Though only thus far proven in mice, a recently published study revealed some astonishing results about the connection between gut microbiota and the performance of an aging brain.
Specifically, a recently published study in the journal Nature Aging found that older mice transplanted with the gut microbiota of younger mice displayed improved cognitive function and behavior. The older mice performed better in a key test of their mental and physical abilities, and notably also developed gut bacteria similar to their younger donors.
While the procedure of transferring microbiota has been shown in fish to improve lifespan and motor behavior (eLife. 2017;6:e27014), the mice researchers noted it is not known whether microbiota from young donors can restore aging-associated impairments in mammals.
How exactly do you transplant microbiota from one organism to the other, you might ask.
For the mice researchers, the process involved fecal microbiota transplantation, or FMT—where fecal pellets from three- or four-month-old mice (similar in the lifecycle to a healthy 18-year-old human) are collected, snap-frozen on dry ice, and eventually implanted into 19- or 20-month-old mice (parallel to a healthy 70-year-old human).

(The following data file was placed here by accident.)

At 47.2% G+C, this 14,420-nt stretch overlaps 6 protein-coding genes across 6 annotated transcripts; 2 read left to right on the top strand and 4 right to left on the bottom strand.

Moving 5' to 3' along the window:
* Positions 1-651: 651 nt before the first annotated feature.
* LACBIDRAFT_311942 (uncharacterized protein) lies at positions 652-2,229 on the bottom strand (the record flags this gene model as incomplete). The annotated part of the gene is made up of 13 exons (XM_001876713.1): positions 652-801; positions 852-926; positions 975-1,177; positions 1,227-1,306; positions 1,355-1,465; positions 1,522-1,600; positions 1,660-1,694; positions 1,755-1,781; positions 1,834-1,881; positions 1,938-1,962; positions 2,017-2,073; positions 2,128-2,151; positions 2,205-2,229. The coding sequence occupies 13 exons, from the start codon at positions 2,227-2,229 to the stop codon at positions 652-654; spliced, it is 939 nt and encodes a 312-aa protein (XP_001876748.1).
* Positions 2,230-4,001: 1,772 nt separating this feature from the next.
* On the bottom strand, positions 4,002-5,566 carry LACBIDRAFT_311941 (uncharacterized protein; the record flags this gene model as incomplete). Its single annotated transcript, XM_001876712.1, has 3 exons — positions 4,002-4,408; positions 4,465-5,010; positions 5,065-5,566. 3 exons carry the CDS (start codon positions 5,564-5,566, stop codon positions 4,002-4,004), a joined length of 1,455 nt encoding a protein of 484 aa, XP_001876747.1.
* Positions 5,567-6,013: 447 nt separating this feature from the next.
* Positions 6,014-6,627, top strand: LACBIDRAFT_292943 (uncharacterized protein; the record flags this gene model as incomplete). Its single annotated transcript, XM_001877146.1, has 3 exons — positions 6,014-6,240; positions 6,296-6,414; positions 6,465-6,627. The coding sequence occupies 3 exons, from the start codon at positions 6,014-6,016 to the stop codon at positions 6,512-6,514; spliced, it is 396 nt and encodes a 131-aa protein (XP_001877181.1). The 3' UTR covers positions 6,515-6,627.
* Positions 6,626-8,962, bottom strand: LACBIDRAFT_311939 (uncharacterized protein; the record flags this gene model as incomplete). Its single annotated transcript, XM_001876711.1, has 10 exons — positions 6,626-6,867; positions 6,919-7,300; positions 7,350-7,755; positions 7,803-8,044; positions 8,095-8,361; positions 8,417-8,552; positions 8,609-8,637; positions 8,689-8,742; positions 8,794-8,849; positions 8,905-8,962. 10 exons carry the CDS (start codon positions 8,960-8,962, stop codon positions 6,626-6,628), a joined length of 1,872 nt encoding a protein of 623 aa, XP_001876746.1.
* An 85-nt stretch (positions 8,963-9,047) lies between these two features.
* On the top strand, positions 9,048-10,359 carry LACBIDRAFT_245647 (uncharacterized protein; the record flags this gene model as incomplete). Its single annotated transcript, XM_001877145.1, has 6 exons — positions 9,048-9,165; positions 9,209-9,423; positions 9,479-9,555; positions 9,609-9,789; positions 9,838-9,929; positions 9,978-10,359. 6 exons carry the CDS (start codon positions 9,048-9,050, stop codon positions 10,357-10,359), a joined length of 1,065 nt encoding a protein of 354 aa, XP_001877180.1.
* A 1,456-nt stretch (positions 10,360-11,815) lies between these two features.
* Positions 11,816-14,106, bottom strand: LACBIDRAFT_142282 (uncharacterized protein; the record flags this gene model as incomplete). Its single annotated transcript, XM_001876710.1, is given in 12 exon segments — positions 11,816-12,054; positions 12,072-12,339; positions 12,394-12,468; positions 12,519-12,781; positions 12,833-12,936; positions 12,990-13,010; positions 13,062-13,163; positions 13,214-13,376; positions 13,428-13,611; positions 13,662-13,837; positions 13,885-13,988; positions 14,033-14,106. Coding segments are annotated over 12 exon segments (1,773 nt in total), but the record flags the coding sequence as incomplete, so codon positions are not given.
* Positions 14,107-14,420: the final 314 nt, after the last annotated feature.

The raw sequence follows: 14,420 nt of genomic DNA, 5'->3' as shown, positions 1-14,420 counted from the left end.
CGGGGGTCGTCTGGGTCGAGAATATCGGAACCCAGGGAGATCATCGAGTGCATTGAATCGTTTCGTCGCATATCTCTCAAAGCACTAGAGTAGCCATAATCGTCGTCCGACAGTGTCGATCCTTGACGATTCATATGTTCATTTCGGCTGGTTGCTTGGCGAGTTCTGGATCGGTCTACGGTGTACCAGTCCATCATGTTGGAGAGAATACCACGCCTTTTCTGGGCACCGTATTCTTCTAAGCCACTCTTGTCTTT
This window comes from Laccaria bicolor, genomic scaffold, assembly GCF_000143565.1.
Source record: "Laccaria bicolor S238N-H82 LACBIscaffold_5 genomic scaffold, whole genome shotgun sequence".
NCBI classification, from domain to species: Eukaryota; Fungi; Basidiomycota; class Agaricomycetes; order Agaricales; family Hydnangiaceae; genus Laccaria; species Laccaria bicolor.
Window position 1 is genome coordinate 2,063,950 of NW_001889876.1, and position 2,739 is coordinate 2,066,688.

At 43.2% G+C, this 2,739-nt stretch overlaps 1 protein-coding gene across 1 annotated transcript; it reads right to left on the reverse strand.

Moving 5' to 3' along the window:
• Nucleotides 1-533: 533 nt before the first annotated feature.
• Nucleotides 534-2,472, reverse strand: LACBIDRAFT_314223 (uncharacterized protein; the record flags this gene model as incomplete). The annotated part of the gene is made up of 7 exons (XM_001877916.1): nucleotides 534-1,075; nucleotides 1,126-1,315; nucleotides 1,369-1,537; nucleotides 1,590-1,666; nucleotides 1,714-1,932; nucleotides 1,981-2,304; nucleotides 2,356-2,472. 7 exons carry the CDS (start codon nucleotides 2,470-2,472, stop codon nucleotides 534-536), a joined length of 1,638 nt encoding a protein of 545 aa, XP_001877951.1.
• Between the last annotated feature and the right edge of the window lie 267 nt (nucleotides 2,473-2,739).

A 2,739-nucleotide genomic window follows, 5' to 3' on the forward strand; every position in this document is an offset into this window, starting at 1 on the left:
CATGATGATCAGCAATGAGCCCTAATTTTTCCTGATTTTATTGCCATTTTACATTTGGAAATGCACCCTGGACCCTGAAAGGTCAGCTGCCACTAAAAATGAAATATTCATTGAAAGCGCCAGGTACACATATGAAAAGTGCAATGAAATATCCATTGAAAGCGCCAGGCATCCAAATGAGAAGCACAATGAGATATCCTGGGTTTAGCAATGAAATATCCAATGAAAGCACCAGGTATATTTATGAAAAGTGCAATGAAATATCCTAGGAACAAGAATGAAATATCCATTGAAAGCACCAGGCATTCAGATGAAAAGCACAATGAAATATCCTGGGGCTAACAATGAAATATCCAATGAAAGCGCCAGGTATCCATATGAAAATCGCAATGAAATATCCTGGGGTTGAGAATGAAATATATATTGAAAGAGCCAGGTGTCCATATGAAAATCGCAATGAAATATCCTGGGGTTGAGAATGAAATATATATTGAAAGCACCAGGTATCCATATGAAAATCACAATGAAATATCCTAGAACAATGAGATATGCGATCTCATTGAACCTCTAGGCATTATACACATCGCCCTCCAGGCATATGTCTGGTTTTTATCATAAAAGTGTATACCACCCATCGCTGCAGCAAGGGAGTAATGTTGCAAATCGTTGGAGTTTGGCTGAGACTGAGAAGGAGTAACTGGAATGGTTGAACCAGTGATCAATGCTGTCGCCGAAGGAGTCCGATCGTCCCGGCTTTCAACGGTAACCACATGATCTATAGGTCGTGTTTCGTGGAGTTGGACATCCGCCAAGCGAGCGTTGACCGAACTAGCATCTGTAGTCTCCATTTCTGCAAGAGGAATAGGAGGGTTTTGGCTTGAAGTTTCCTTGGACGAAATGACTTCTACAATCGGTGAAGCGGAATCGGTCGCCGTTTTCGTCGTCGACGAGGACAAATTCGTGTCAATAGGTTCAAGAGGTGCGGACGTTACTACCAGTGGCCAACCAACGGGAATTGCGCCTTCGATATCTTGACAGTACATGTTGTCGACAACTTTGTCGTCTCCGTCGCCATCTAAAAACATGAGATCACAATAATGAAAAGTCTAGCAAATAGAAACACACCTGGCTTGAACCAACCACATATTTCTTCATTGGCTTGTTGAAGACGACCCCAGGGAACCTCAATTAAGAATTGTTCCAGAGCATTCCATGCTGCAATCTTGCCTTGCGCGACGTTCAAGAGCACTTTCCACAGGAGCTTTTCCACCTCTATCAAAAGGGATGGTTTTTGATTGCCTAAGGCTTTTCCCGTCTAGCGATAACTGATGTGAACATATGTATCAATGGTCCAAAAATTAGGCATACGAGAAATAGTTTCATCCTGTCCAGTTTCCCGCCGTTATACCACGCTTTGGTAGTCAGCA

Following the transplants, older mice who received the borrowed microbiota outperformed their counterparts in the Morris Water Maze, a test of spatial learning and memory where mice are submerged in water and have to find their way to a platform.
Aging triggers metabolic and immune changes that lead to unrest in the brain when it comes to function and behavior (Neurosci Biobehav Rev. 2017;79:66-86), the study authors noted. But the transplant of microbiota from their young donor mice seemed to reverse aging-associated differences in peripheral and brain immunity in the implanted mice, the study found. The data suggested that FMT could restore age-associated changes in the activation of microglia, which essentially are the immune cells of the central nervous system (CNS).
Researchers also looked at metabolites associated with the hippocampus in the mice receiving transplants, and found that 35 metabolites that had been altered by aging were restored toward pre-aged levels by FMT.
Because the hippocampus in mammals is key to spatial learning and memory—areas where the effects of aging are often readily seen—study authors projected their data could potentially translate into benefits around cognition, though they admitted more targeted research is still needed.
“Our results reveal that the microbiome may be a suitable therapeutic target to promote healthy aging,” they surmised.
While the study of FMT in mice provided some fascinating results, it follows on some limited research that has probed whether human gut microbiota may provide a potential avenue to enhance cognition. A 2020 narrative review of that human research found that the “available evidence suggests that gut microbiota is linked to cognitive performance and that manipulation of gut microbiota could be a promising avenue for enhancing cognition. (Nutrients. 2020;12:3009).”